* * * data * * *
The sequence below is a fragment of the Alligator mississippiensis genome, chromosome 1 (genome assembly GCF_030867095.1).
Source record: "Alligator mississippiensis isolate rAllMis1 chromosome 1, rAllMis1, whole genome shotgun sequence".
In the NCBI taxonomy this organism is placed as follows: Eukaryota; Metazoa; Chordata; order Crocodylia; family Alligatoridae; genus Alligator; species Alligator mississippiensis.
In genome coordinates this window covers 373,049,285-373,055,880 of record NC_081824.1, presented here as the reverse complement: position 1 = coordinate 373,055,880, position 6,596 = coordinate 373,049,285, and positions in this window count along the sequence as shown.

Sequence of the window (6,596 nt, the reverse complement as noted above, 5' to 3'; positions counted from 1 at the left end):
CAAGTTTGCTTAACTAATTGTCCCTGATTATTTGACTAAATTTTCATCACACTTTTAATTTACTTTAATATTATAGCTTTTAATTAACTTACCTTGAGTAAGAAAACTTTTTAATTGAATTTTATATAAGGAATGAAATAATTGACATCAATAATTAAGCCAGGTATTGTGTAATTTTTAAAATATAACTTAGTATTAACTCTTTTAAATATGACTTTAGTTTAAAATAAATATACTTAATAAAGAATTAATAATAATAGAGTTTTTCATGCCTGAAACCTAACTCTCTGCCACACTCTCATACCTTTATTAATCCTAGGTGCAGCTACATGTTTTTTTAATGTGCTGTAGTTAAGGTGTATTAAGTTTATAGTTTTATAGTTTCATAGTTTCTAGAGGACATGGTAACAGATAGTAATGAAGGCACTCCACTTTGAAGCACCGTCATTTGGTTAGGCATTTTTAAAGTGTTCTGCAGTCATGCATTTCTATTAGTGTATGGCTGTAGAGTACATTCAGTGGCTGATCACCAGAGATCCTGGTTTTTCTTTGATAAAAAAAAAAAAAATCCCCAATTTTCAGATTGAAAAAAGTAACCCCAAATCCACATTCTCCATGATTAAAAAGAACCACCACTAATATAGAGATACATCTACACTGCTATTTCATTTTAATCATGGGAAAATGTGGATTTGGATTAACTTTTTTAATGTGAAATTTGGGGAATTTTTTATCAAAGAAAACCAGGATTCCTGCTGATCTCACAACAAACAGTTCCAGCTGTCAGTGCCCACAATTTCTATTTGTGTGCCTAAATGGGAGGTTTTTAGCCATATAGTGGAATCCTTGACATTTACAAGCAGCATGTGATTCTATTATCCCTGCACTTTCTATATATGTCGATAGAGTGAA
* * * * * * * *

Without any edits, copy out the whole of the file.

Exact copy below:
The sequence below is a fragment of the Alligator mississippiensis genome, chromosome 1 (genome assembly GCF_030867095.1).
Source record: "Alligator mississippiensis isolate rAllMis1 chromosome 1, rAllMis1, whole genome shotgun sequence".
In the NCBI taxonomy this organism is placed as follows: Eukaryota; Metazoa; Chordata; order Crocodylia; family Alligatoridae; genus Alligator; species Alligator mississippiensis.
In genome coordinates this window covers 373,049,285-373,055,880 of record NC_081824.1, presented here as the reverse complement: position 1 = coordinate 373,055,880, position 6,596 = coordinate 373,049,285, and positions in this window count along the sequence as shown.

Sequence of the window (6,596 nt, the reverse complement as noted above, 5' to 3'; positions counted from 1 at the left end):
CAAGTTTGCTTAACTAATTGTCCCTGATTATTTGACTAAATTTTCATCACACTTTTAATTTACTTTAATATTATAGCTTTTAATTAACTTACCTTGAGTAAGAAAACTTTTTAATTGAATTTTATATAAGGAATGAAATAATTGACATCAATAATTAAGCCAGGTATTGTGTAATTTTTAAAATATAACTTAGTATTAACTCTTTTAAATATGACTTTAGTTTAAAATAAATATACTTAATAAAGAATTAATAATAATAGAGTTTTTCATGCCTGAAACCTAACTCTCTGCCACACTCTCATACCTTTATTAATCCTAGGTGCAGCTACATGTTTTTTTAATGTGCTGTAGTTAAGGTGTATTAAGTTTATAGTTTTATAGTTTCATAGTTTCTAGAGGACATGGTAACAGATAGTAATGAAGGCACTCCACTTTGAAGCACCGTCATTTGGTTAGGCATTTTTAAAGTGTTCTGCAGTCATGCATTTCTATTAGTGTATGGCTGTAGAGTACATTCAGTGGCTGATCACCAGAGATCCTGGTTTTTCTTTGATAAAAAAAAAAAAAATCCCCAATTTTCAGATTGAAAAAAGTAACCCCAAATCCACATTCTCCATGATTAAAAAGAACCACCACTAATATAGAGATACATCTACACTGCTATTTCATTTTAATCATGGGAAAATGTGGATTTGGATTAACTTTTTTAATGTGAAATTTGGGGAATTTTTTATCAAAGAAAACCAGGATTCCTGCTGATCTCACAACAAACAGTTCCAGCTGTCAGTGCCCACAATTTCTATTTGTGTGCCTAAATGGGAGGTTTTTAGCCATATAGTGGAATCCTTGACATTTACAAGCAGCATGTGATTCTATTATCCCTGCACTTTCTATATATGTCGATAGAGTGAA